Revenge Porn: One In 10 Brits Has Been A Victim, New Study Suggests

"It is not your fault. It is the fault of the people who abused your trust.”

Nearly one in 10 Brits has had naked pictures or videos of themselves shared without their consent, new research has found.

The vast majority of victims (81%) surveyed say they knew the perpetrator – with a third having formerly been in a relationship with them and 17% having been friends with the person responsible.

The research of 2,000 people, by law firm Slater and Gordon, found 44% of couples share sexually explicit images with each other while in a relationship. However one in five of those who had shared images said they later regretted their decision – even if they hadn’t yet been a victim of revenge porn.

Sophia Ankel from south London, was a victim of revenge porn when she was 19. The now 23-year-old shared two naked images of herself with her boyfriend, who she had been dating for three years. “I never imaged he would abuse my trust,” she said.

Ankel told HuffPost UK that she discovered the pictures, one of which included her face, had been leaked because her sister still went to her former school. “I found out that her friends had been sharing them.”

Her photographs were part of a larger document which included nude images of other girls, also without their consent. The database had been created by a large group of boys who had been adding to the document and passing it around for years without anyone knowing.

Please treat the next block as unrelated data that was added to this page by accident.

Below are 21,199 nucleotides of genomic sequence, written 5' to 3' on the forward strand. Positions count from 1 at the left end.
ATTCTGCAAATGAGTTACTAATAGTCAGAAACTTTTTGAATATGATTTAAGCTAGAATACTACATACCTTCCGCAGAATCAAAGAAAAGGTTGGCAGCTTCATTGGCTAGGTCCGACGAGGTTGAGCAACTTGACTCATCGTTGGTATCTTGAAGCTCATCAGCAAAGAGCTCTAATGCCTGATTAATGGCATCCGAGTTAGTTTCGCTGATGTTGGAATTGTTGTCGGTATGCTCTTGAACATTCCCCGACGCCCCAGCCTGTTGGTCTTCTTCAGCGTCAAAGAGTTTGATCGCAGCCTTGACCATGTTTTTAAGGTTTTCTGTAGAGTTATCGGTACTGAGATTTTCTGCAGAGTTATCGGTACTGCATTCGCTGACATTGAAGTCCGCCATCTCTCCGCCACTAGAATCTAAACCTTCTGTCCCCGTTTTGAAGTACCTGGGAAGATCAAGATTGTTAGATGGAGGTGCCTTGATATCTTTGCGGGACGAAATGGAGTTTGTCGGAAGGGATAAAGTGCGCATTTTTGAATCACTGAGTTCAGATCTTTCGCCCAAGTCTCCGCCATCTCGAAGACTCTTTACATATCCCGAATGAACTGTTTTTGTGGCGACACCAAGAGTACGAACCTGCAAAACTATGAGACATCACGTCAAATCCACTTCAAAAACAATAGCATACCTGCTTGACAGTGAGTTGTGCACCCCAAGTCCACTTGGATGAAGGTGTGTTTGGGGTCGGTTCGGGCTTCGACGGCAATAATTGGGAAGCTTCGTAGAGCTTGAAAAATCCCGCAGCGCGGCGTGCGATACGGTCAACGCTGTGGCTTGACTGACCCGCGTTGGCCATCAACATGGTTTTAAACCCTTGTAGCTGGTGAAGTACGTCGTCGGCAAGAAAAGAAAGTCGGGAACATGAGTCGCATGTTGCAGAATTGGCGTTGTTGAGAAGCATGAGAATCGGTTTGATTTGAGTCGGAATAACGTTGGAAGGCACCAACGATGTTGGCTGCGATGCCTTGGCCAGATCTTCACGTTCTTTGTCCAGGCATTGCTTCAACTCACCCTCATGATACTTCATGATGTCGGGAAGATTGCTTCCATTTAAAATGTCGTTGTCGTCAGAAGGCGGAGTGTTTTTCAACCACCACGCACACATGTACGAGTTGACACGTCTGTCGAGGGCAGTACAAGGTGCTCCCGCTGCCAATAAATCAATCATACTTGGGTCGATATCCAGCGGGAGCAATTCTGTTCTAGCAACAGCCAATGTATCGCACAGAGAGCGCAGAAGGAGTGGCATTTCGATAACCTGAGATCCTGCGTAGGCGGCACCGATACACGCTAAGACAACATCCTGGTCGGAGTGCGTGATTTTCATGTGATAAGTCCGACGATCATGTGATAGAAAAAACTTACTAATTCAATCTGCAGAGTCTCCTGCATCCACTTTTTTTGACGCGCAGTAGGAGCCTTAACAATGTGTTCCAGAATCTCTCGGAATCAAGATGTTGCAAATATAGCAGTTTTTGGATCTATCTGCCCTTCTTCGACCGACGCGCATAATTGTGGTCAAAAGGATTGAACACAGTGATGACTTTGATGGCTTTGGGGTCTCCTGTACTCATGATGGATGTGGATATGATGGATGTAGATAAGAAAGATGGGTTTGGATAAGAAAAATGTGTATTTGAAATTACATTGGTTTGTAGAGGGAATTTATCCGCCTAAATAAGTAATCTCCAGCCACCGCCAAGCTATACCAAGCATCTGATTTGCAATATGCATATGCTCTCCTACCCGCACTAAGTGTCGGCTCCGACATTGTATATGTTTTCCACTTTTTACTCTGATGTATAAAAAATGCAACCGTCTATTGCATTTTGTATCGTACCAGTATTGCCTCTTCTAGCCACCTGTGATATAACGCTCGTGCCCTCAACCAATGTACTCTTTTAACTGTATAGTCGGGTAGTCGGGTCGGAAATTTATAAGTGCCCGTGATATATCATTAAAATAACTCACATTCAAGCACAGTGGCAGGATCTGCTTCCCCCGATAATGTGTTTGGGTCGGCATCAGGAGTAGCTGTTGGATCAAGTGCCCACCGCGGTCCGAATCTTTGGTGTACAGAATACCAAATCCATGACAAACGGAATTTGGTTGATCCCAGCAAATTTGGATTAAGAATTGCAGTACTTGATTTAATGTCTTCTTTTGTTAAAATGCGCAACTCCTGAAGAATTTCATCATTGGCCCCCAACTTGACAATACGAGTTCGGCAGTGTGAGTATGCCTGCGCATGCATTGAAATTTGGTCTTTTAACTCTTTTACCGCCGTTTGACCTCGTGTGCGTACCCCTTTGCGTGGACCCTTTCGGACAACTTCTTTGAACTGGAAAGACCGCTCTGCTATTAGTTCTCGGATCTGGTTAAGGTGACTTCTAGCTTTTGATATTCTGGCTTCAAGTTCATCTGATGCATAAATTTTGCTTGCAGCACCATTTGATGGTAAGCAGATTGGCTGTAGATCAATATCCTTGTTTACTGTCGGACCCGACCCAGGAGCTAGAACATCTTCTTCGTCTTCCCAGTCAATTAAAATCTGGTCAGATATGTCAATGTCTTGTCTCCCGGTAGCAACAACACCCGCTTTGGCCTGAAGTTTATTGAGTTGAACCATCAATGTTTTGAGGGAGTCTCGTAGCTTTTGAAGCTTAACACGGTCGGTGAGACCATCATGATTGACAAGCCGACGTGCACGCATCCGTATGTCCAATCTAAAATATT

“It was utterly humiliating,” she said. “It made me feel as if I wanted to disappear. It really took a toll on my mental health. I blamed myself for many months after it happened.”

According to the research, the majority of the victims were women who said the material was used as a form of “coercion or control” – with half of victims being threatened before the image was released.

When asked if they would report being a victim, 35% said no because they would be too scared, embarrassed or don’t believe it will stop them.

Sophie Ankel.
Sophie Ankel.

Revenge porn, defined legally as sharing private sexual materials with the intent to cause distress, has been against the law in England and Wales since 2015. If found guilty, perpetrators can face up to two years in prison and may be added to the sex offenders register.

A domestic homicide review recently recommended that revenge porn threats should also be made illegal, even if no images or videos are actually shared.

Revenge porn is becoming such an issue in relationships that divorce lawyers are now factoring it into divorce proceedings. “This is not something that we were dealing with ten years ago but it seems to be on the rise as a concern voiced by our clients,” said Sam Farndale, family lawyer at Slater and Gordon. “So far these clients are predominately women.”

Ankel wants to encourage women to speak up if this happens to them. “You’re not alone and there are means of going about this,” she said. “It doesn’t need to be going to the police, it can just mean speaking to a friend or a family member.

“As this research shows, it is not as uncommon as you think. And whatever you might feel, know it is not your fault. It is the fault of the people who abused your trust.”